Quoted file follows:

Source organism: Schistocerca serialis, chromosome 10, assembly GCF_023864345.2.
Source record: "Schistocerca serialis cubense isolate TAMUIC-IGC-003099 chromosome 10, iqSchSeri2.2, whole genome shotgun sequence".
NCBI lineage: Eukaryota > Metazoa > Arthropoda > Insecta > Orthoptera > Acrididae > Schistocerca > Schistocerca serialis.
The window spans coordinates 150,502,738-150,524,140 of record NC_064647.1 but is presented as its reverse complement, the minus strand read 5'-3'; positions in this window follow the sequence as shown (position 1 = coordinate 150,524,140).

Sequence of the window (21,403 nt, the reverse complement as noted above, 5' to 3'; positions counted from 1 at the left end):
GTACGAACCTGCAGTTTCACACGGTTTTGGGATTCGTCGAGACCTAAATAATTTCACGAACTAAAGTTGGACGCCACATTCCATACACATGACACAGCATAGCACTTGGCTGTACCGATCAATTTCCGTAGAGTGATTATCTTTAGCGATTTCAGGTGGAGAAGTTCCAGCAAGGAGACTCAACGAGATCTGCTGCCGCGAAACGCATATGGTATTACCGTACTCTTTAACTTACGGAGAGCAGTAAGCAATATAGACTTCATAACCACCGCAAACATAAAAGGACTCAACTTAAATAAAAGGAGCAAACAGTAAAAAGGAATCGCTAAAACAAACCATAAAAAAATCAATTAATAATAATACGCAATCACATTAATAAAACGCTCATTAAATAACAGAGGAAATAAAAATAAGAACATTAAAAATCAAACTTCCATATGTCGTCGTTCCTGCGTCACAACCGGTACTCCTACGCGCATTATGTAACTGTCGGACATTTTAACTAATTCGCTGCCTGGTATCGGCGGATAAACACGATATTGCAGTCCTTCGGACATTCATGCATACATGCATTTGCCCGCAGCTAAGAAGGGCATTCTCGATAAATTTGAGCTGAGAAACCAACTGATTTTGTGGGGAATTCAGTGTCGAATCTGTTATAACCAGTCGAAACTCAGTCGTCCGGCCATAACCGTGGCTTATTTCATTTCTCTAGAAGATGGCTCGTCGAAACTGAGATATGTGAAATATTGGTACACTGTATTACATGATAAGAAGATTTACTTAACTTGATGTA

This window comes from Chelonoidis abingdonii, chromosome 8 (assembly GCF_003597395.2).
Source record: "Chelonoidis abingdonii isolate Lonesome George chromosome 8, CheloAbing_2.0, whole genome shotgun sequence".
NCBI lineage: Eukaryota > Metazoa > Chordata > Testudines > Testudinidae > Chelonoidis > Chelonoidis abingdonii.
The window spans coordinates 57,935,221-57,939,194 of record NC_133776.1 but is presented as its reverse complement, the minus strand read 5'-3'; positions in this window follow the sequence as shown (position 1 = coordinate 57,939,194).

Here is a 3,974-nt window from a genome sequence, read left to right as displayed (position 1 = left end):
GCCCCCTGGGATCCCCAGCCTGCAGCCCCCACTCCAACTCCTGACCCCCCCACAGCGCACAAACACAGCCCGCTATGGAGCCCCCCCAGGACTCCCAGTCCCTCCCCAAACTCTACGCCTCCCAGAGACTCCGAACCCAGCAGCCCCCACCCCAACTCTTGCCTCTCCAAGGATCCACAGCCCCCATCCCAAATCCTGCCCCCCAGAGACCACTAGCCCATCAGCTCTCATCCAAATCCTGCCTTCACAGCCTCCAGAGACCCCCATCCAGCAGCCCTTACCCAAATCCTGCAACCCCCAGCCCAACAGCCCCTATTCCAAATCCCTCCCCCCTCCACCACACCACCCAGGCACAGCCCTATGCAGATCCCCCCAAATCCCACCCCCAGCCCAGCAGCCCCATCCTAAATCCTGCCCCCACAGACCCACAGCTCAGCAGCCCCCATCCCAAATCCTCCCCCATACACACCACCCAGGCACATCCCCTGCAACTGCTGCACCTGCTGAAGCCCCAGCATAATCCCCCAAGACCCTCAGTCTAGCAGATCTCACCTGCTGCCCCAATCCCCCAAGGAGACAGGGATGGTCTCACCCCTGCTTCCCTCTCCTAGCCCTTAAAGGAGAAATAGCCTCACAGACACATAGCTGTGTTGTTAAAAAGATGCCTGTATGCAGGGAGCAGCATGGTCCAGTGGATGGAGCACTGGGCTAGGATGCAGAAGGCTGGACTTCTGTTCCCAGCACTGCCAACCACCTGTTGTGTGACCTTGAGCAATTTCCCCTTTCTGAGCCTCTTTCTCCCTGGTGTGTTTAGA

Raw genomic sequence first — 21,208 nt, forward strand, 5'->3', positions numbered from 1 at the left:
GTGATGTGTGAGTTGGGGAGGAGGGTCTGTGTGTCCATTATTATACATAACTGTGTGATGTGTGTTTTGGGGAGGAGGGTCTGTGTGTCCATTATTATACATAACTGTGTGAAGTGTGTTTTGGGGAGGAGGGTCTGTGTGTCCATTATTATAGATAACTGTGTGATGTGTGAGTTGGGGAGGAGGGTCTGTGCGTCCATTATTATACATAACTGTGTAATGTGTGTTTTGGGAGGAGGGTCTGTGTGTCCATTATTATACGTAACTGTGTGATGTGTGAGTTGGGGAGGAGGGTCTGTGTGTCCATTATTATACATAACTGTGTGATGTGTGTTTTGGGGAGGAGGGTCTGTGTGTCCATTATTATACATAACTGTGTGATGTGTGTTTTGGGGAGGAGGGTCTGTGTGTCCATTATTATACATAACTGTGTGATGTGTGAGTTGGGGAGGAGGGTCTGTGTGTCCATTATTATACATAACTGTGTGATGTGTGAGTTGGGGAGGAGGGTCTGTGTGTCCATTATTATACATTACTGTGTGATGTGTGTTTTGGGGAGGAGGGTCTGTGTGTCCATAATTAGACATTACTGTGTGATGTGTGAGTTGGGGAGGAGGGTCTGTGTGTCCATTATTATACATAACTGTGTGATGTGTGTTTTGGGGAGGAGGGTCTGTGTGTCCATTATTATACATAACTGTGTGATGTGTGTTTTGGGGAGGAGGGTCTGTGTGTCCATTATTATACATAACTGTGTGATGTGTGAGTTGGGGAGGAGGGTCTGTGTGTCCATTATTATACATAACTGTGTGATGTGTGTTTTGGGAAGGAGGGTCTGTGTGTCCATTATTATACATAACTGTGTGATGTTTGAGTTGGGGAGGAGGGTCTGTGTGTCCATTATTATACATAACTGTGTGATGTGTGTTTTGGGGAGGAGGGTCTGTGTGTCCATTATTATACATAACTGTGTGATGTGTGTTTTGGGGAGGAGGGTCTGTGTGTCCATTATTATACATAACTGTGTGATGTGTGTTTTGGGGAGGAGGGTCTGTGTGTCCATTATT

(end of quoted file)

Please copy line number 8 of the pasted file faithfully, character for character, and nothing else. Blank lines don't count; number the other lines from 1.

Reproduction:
Source record: "Chelonoidis abingdonii isolate Lonesome George chromosome 8, CheloAbing_2.0, whole genome shotgun sequence".